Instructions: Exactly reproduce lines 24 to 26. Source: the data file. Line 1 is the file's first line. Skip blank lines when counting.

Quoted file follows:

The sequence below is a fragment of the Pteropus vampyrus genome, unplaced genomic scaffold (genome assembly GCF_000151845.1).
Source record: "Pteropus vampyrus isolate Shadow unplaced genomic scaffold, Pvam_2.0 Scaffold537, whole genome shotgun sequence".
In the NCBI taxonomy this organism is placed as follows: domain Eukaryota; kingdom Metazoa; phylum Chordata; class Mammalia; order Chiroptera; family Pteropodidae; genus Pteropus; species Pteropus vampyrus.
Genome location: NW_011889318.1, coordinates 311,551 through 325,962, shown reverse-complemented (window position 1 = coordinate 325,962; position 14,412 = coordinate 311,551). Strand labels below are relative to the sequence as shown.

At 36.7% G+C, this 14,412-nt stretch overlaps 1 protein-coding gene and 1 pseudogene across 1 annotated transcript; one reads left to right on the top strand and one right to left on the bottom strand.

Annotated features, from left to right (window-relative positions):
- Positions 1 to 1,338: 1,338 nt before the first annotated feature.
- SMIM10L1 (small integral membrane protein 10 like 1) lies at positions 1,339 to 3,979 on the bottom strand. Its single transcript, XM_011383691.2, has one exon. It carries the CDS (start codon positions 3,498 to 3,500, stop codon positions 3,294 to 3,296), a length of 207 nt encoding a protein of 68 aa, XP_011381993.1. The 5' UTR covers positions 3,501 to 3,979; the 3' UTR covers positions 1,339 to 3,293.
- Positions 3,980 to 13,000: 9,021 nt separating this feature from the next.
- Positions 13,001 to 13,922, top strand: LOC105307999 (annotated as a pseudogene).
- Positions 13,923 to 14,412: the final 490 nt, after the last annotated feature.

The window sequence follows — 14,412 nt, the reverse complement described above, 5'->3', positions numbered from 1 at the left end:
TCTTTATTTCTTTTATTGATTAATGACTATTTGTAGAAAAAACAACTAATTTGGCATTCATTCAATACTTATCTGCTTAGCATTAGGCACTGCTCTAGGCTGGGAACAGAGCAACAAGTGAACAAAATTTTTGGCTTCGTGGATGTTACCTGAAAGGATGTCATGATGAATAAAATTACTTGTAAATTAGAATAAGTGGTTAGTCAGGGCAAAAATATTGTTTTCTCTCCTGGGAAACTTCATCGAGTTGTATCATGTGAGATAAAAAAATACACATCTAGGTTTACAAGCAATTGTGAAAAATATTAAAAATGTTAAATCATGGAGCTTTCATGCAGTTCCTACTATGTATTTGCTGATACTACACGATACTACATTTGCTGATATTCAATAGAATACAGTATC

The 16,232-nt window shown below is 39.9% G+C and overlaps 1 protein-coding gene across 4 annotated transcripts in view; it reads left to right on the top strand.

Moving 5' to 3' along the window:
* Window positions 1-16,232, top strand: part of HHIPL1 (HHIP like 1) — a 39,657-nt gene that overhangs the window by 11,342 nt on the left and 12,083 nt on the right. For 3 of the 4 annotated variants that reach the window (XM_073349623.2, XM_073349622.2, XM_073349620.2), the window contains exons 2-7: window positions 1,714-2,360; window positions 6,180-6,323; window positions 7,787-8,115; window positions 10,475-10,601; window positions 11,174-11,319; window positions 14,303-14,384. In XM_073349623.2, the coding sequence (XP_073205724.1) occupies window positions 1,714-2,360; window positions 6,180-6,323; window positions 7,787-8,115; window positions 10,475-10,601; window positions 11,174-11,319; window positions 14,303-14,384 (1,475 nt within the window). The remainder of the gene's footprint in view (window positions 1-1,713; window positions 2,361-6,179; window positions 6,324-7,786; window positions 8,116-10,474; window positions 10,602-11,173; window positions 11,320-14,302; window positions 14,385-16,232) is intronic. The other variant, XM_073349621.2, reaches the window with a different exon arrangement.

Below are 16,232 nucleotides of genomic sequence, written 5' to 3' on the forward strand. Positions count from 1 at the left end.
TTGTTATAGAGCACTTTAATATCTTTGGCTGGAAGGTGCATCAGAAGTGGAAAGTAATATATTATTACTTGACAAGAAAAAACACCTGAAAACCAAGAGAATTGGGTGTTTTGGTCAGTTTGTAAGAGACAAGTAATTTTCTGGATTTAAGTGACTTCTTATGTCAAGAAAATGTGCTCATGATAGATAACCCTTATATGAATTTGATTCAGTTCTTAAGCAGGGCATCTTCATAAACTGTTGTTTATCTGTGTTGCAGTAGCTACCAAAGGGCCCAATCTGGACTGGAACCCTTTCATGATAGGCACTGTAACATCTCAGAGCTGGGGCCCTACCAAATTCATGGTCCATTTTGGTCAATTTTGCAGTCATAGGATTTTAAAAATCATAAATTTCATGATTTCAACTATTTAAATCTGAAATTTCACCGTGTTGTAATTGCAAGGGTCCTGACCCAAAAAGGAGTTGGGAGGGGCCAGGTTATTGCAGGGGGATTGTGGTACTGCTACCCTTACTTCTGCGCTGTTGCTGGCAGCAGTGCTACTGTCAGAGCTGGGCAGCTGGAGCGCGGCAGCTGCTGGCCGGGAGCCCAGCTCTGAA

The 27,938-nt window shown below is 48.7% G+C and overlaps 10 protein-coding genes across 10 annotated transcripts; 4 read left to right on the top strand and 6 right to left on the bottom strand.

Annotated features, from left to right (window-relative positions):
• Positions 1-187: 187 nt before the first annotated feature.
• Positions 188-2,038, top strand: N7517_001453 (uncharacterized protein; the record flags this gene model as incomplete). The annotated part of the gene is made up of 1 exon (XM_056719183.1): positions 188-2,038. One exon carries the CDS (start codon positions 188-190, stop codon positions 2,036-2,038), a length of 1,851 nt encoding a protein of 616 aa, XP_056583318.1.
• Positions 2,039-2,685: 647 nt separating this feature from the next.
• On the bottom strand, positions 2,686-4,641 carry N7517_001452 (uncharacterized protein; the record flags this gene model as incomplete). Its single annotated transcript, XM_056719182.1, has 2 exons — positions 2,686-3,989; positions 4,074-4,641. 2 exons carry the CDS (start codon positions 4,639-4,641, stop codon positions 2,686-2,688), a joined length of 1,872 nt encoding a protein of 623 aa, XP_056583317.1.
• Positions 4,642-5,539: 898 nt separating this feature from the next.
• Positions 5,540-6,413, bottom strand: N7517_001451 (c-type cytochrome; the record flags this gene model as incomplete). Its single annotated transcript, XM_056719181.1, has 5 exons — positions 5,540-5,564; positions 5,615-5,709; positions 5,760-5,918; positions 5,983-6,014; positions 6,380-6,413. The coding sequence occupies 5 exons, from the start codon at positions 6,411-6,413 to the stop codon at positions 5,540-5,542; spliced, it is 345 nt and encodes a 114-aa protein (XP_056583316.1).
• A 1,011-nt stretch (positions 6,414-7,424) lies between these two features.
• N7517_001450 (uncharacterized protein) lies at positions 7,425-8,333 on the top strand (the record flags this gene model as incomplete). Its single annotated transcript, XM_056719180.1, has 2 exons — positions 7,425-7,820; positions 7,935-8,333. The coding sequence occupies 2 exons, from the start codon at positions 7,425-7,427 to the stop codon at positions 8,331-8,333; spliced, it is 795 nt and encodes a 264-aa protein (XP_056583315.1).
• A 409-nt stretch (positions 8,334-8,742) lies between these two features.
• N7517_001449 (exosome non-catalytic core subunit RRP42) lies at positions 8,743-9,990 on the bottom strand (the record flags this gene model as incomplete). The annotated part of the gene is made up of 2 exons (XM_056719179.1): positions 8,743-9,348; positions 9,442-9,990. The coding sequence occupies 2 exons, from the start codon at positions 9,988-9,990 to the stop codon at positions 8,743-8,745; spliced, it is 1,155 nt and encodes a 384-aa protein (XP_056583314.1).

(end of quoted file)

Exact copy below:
• On the bottom strand, positions 2,686-4,641 carry N7517_001452 (uncharacterized protein; the record flags this gene model as incomplete). Its single annotated transcript, XM_056719182.1, has 2 exons — positions 2,686-3,989; positions 4,074-4,641. 2 exons carry the CDS (start codon positions 4,639-4,641, stop codon positions 2,686-2,688), a joined length of 1,872 nt encoding a protein of 623 aa, XP_056583317.1.
• Positions 4,642-5,539: 898 nt separating this feature from the next.
• Positions 5,540-6,413, bottom strand: N7517_001451 (c-type cytochrome; the record flags this gene model as incomplete). Its single annotated transcript, XM_056719181.1, has 5 exons — positions 5,540-5,564; positions 5,615-5,709; positions 5,760-5,918; positions 5,983-6,014; positions 6,380-6,413. The coding sequence occupies 5 exons, from the start codon at positions 6,411-6,413 to the stop codon at positions 5,540-5,542; spliced, it is 345 nt and encodes a 114-aa protein (XP_056583316.1).